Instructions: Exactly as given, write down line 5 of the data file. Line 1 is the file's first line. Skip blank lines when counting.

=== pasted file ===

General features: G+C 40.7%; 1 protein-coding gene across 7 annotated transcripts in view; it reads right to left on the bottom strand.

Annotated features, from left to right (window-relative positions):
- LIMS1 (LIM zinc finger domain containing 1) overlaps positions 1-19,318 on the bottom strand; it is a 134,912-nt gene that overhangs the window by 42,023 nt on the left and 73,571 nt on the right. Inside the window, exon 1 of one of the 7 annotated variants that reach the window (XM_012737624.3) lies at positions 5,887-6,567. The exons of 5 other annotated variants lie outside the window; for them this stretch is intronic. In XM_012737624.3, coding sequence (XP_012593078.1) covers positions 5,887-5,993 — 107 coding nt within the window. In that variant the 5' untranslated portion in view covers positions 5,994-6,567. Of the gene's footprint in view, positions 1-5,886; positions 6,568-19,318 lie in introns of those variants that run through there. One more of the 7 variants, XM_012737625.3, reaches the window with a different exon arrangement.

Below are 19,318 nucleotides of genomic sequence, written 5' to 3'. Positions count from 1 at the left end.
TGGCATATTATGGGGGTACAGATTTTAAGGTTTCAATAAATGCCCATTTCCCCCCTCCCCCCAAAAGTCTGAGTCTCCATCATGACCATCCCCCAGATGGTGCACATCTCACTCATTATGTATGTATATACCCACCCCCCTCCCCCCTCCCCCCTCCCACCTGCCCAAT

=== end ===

TGGCATATTATGGGGGTACAGATTTTAAGGTTTCAATAAATGCCCATTTCCCCCCTCCCCCCAAAAGTCTGAGTCTCCATCATGACCATCCCCCAGATGGTGCACATCTCACTCATTATGTATGTATATACCCACCCCCCTCCCCCCTCCCCCCTCCCACCTGCCCAAT